Things Saudi women can/can’t do

03:41 PM | 12 Dec, 2015
Things Saudi women can/can’t do
RIYADH (Web Desk) - Saudi women are going to vote today (Saturday) for the first time in elections but still face a host of other restrictions, among the tightest in the world.

Here is a list of things women can or cannot under Saudi policies and practices:



Saudi Arabia is the only country in the world banning women from getting behind the wheel.




Women in Saudi Arabia cannot travel without the consent of a male family member known as a guardian.




Women in the conservative kingdom cannot marry without the consent of a guardian.




Women cannot work without the consent of a guardian in Saudi Arabia.


Public Appearance


Women in the Saudi Arabia cannot appear in public without covering herself in a black abaya robe from head to toe.



In this Sunday, May 11, 2014 photo, a Saudi couple sit on a bench overlooking the sea, in Jiddah, Saudi Arabia. A growing number of Saudi women are remaining single through their 20s and into their 30s as they pursue their ambitions, sending ultraconservatives into a panic. Traditionally, women in Saudi Arabia are expected to be married by their early twenties. Women are also challenging the rules on how to meet a prospective husband. (AP Photo/Hasan Jamali)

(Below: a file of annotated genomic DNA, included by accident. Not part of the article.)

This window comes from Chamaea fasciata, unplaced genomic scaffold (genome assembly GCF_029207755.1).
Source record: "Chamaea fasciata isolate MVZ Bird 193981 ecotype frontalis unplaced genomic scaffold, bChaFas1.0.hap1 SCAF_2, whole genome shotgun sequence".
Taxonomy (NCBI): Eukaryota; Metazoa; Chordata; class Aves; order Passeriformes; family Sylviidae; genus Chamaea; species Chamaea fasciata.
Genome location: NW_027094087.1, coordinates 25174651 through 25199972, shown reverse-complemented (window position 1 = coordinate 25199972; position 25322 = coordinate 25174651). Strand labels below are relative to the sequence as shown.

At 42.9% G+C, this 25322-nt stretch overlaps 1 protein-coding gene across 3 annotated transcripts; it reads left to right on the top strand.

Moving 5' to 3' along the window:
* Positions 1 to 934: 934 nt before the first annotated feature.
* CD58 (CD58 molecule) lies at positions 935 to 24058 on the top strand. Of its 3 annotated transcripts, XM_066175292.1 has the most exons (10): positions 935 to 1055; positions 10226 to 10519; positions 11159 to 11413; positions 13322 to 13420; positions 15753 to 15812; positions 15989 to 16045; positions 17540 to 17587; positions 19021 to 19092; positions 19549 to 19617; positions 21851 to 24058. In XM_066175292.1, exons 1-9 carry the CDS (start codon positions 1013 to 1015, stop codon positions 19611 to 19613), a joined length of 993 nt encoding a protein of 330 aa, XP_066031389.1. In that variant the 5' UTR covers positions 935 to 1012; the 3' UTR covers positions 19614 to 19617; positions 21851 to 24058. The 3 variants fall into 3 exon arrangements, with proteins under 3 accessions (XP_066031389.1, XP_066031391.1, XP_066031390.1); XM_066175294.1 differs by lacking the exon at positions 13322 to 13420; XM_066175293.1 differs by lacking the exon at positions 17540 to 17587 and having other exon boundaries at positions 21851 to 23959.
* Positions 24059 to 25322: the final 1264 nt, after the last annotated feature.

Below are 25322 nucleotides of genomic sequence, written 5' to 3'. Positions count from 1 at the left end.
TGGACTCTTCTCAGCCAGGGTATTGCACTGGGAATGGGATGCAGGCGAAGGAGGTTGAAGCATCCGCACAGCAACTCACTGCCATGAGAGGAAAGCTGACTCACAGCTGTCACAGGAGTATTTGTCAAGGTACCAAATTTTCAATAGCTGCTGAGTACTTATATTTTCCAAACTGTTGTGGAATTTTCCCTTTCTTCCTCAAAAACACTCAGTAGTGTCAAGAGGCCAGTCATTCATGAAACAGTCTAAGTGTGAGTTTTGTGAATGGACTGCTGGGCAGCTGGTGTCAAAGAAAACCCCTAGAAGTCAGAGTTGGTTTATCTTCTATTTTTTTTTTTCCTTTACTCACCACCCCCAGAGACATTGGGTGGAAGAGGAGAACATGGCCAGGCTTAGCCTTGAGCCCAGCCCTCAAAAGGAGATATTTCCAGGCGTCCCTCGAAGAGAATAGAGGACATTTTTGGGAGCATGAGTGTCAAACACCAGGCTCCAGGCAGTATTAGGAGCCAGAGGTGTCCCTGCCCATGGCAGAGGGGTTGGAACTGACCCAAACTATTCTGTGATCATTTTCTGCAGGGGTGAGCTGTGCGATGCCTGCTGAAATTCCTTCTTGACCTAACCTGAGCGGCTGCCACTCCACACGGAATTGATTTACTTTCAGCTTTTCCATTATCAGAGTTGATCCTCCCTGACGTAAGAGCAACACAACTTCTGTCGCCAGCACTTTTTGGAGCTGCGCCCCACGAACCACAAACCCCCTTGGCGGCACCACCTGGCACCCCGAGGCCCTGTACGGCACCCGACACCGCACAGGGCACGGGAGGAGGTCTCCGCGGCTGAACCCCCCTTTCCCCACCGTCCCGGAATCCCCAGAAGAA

Divorce is not as easy as a man for women in Saudi Arabia.


However, Saudi women can:

Vote in municipal elections, the kingdom's only polls for public officials.


Sit on the Shura Council, an appointed body which advises cabinet.

A handout image made available by the Saudi Press Agency (SPA) on March 11, 2013, shows women attending the Shura Council in the capital Riyadh on March 10, 2013. Thirty Saudi women took seats in Saudi Arabia's Shura Council, for the first time in the ultra-conservative kingdom's history, after being sworn in before King Abdullah on February 19, at his palace in Riyadh. AFP PHOTO/HO/SPA == RESTRICTED TO EDITORIAL USE - MANDATORY CREDIT

Executive Job: Hold the most senior corporate executive posts.


Work in government administration and an expanding number of private sector areas, including as lawyers


Be forced to marry at a young age, as there is no legally defined minimum age.